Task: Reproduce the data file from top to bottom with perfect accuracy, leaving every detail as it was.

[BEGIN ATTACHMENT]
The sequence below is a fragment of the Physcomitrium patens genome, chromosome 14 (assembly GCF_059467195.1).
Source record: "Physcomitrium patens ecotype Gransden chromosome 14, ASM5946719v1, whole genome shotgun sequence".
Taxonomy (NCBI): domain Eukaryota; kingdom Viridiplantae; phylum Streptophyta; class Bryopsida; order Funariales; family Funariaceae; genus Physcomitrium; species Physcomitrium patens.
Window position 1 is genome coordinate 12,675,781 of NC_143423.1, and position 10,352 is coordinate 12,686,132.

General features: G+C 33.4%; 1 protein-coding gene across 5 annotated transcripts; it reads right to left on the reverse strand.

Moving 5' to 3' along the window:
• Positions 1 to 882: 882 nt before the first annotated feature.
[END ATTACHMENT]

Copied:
The sequence below is a fragment of the Physcomitrium patens genome, chromosome 14 (assembly GCF_059467195.1).
Source record: "Physcomitrium patens ecotype Gransden chromosome 14, ASM5946719v1, whole genome shotgun sequence".
Taxonomy (NCBI): domain Eukaryota; kingdom Viridiplantae; phylum Streptophyta; class Bryopsida; order Funariales; family Funariaceae; genus Physcomitrium; species Physcomitrium patens.
Window position 1 is genome coordinate 12,675,781 of NC_143423.1, and position 10,352 is coordinate 12,686,132.

General features: G+C 33.4%; 1 protein-coding gene across 5 annotated transcripts; it reads right to left on the reverse strand.

Moving 5' to 3' along the window:
• Positions 1 to 882: 882 nt before the first annotated feature.